West Coast labor disputes hurt Minn. exporters
Every month, Brushvale Seed in Breckenridge, Minn., typically prepares to ship about 100 containers of specialty soybeans to overseas customers. In recent years, the company has cashed in on Minnesota's growing status as a top exporter of agricul...
Every month, Brushvale Seed in Breckenridge, Minn., typically prepares to ship about 100 containers of specialty soybeans to overseas customers.
In recent years, the company has cashed in on Minnesota's growing status as a top exporter of agricultural products. At $2.2 billion in 2012, soybeans were the state's top agricultural export, with half of the state's crop going overseas.
About 10 percent of those exports are called specialty crops like soybeans that are not genetically modified, or beans with a high protein content. The crops are loaded into shipping containers and travel by rail and ship to China, Japan and Korea.
But these days, Minnesota's agricultural exporters are having a hard time moving their products to the international market. Labor contract disputes at West Coast seaports are adding to the shipping delays for farmers already hampered by railroad congestion. Nothing is moving.
"We have customers that were expecting a shipment who will not get that shipment on time," Brushvale Seed Marketing Manager Paul Holmen said. "We have growers who expected to deliver their crop at a certain time and are unable to deliver to us if we can't continually be shipping out."
Complicating matters for farmers is the perennial lack of empty shipping containers in Minnesota. Because the region exports far more than it imports, it is costly for railroads to transport empty containers back to the Midwest, which leads to the shortage.
But the situation dramatically worsened in recent weeks, said Bruce Abbe, executive director of the Midwest Shippers Association.
"There's a convergence of issues right now and it's quite acute," he said. "The most immediate one is the port strife and slowdowns out on the West Coast ports."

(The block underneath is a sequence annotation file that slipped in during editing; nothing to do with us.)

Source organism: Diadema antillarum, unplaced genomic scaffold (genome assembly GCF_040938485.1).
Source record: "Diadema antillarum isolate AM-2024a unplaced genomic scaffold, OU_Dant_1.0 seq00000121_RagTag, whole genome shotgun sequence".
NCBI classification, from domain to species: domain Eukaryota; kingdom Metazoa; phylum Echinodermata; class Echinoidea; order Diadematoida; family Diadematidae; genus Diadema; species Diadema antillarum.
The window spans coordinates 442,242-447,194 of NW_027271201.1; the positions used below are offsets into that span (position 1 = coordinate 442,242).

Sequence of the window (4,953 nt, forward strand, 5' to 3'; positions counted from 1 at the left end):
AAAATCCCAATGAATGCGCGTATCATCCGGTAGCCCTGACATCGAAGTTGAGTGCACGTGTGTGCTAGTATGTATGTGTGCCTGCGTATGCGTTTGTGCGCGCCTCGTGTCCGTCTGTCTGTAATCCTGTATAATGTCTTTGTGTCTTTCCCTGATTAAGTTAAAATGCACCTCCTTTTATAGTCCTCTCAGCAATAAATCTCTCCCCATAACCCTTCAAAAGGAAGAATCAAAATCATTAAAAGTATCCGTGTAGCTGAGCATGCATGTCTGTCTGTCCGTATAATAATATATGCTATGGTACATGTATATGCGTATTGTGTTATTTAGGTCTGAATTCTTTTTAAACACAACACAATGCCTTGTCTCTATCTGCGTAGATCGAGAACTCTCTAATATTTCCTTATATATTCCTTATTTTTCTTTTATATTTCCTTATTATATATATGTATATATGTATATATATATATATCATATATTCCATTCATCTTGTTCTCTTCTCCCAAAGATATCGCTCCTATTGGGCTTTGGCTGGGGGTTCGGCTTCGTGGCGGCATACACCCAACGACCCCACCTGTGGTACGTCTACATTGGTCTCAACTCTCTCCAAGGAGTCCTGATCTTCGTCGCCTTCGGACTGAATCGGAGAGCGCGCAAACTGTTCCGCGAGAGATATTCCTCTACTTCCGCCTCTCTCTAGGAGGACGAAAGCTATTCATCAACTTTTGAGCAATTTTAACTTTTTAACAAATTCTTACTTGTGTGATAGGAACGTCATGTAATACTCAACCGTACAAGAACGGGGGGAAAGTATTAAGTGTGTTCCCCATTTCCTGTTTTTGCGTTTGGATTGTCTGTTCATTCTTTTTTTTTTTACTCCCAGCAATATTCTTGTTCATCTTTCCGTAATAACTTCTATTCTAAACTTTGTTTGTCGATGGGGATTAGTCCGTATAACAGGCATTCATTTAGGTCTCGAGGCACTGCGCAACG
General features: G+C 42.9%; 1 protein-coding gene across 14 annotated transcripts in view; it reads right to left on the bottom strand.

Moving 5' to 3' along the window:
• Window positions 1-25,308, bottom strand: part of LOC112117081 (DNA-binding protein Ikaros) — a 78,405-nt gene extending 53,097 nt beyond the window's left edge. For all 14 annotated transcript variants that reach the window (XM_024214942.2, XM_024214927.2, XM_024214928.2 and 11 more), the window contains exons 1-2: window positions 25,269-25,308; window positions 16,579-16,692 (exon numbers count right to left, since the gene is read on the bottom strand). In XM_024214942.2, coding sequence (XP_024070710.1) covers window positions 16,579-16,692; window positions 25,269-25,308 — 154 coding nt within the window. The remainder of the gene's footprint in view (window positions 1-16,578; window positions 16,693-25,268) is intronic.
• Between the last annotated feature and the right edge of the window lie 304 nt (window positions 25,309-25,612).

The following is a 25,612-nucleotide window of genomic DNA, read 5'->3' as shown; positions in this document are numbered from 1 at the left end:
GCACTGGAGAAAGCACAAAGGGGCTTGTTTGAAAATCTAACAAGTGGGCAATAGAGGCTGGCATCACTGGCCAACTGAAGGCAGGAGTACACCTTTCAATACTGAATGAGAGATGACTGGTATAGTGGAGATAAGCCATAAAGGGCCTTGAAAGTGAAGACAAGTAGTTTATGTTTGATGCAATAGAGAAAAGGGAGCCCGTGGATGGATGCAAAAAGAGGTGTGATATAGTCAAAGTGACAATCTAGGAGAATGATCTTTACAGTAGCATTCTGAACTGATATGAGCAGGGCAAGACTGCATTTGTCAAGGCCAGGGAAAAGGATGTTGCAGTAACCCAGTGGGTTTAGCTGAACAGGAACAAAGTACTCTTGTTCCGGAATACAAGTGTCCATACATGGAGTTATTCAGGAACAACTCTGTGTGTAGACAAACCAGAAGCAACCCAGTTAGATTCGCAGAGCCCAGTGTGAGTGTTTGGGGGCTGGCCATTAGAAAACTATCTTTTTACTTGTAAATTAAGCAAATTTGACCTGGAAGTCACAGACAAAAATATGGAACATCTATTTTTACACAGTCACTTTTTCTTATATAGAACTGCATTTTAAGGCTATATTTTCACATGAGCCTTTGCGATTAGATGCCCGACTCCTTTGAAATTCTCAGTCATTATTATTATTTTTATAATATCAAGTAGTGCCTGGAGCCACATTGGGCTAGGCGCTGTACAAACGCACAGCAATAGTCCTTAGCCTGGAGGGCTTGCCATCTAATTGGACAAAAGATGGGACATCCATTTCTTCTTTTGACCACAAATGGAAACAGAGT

Minnesota farmers have produced specialty soybeans since the 1980s, and like others in the Midwest have strong relationships with Asian buyers. But their growing transportation problems could cost them, Abbe said, because they are competing in a global market with increasing competition from farmers in other parts of the world.
"If it gets settled relatively soon and we can move on, it may not affect it that much," he said. "If it goes on long and it's very disruptive over here, then yes, everything we can produce here you can produce elsewhere. Business can go elsewhere without question."
Keeping international customers happy is a challenge for Curt Petrich, vice president of sales at SunOpta, a Minnesota-based company that ships thousands of containers of specialty crops every year.
When Petrich travels to southeast Asia next week to meet with customers, he can promise them the high-quality product they expect. But he'll have to hedge on delivery schedules.
"We can show them what we can do, but we have to be really quite up front with them letting them know that we don't know if we can do a very good job of getting it to them in a timely manner," Petrich said.
To hold the backlog of orders ready for shipping, SunOpta is expanding warehouse space.
But in recent months, the company also has had difficulty serving customers on the East and West Coasts. Petrich said lately it's been easier to serve some domestic customers by importing soybeans to coastal ports from the Ukraine, China or India.
"We can bring it into the U.S. with more predictability and get it to our customers on the East Coast and West Coast than we can to actually ship stuff from Minnesota, South Dakota, Iowa, Illinois, the central part of the U.S.," he said.
Delays are causing financial penalties for companies that ship specialty soybeans.
Holmen said customer contracts might have penalties for late delivery, and if containers end up sitting at a port waiting for a ship, his company pays fees. With crops ready to export, the shipping crunch is happening at the worst possible time for his company, he said.
But there's little shippers can do, he said, except hope the clogged transportation system starts moving soon.
"Harvest of soybeans occurs in September and October and we start shipping," Holmen said. "The longer this drags out, the further behind we get on shipments and it becomes much more difficult to near impossible to catch up on shipments later on."